Milk produces nitrogen-doped carbon dots in a simple, green process

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  • Published: Sep 11, 2014
  • Author: Steve Down
  • Channels: UV/Vis Spectroscopy

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Carbon dots that are doped with nitrogen have been produced in a totally green way by heating up milk, the dopant coming from the natural constituents that are present. The new process was described by Susan Zhou and Li Wang from Worcester Polytechnic Institute, MA, providing luminescent carbon dots that can be used in a wide range of applications such has optoelectronic devices, biosensors, catalysts and biological labels.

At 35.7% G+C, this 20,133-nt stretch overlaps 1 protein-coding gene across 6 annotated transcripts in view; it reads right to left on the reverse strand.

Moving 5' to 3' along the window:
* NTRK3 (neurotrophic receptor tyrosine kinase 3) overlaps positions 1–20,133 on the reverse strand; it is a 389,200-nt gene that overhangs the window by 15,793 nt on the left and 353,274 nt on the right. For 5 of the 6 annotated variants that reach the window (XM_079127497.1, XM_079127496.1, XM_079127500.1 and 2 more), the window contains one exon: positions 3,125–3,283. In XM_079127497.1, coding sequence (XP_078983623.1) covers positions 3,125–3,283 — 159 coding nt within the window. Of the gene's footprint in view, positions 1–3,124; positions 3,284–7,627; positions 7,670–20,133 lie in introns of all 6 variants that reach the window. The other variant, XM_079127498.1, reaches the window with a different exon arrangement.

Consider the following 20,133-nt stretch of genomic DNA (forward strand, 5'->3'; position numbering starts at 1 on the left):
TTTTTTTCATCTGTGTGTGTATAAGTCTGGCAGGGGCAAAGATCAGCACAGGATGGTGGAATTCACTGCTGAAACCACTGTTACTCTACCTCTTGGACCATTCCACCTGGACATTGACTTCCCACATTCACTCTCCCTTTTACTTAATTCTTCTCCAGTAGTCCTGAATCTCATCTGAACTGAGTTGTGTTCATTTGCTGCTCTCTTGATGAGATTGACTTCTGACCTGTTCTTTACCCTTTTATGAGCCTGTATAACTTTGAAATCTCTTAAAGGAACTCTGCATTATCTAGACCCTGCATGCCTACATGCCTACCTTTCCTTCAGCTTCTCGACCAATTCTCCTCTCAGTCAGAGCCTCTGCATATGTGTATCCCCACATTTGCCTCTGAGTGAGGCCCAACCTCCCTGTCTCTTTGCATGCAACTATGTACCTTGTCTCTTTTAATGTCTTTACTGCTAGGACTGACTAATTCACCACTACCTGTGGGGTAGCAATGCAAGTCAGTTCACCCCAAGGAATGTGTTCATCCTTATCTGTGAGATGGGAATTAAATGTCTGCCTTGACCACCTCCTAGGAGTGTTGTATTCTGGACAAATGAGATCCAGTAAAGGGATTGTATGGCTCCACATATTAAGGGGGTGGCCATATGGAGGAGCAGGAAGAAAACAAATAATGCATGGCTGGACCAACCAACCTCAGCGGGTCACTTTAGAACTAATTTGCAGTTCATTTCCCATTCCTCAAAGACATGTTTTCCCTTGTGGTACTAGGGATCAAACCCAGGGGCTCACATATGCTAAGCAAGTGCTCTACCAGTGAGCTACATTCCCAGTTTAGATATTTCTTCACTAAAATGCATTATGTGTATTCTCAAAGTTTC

UV, FTIR and X-ray photoelectron spectroscopy confirmed the structures of the dots which required no further treatment. Their photoluminesence quantum yield is about 12%, far higher than many other known carbon dots.

They were added to human brain glioma tumour cells and behaved as fluorescent probes, being taken up by the cells without harming them, illustrating their usefulness in bioimaging applications.

Such a simple, one-step method that produces carbon dots about 3 nm in size from milk, an almost unlimited starting material, could revolutionise their production and make them even more readily available.

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